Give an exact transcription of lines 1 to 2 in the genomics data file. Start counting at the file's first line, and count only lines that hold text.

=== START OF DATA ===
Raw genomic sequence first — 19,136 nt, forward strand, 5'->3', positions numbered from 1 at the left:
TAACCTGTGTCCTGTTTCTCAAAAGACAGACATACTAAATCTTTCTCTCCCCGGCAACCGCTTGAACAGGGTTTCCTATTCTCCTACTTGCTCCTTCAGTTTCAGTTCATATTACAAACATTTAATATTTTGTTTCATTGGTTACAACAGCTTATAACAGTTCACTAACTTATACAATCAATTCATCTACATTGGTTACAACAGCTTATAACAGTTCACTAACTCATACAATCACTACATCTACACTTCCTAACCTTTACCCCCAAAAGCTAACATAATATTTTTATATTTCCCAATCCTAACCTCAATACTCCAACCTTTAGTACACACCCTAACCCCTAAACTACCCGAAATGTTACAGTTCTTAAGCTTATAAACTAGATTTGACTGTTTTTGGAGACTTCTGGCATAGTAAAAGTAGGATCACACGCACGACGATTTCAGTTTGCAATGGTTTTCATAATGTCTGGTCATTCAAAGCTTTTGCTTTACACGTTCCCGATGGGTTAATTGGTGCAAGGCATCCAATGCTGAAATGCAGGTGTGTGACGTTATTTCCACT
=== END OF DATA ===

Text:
Raw genomic sequence first — 19,136 nt, forward strand, 5'->3', positions numbered from 1 at the left:
TAACCTGTGTCCTGTTTCTCAAAAGACAGACATACTAAATCTTTCTCTCCCCGGCAACCGCTTGAACAGGGTTTCCTATTCTCCTACTTGCTCCTTCAGTTTCAGTTCATATTACAAACATTTAATATTTTGTTTCATTGGTTACAACAGCTTATAACAGTTCACTAACTTATACAATCAATTCATCTACATTGGTTACAACAGCTTATAACAGTTCACTAACTCATACAATCACTACATCTACACTTCCTAACCTTTACCCCCAAAAGCTAACATAATATTTTTATATTTCCCAATCCTAACCTCAATACTCCAACCTTTAGTACACACCCTAACCCCTAAACTACCCGAAATGTTACAGTTCTTAAGCTTATAAACTAGATTTGACTGTTTTTGGAGACTTCTGGCATAGTAAAAGTAGGATCACACGCACGACGATTTCAGTTTGCAATGGTTTTCATAATGTCTGGTCATTCAAAGCTTTTGCTTTACACGTTCCCGATGGGTTAATTGGTGCAAGGCATCCAATGCTGAAATGCAGGTGTGTGACGTTATTTCCACT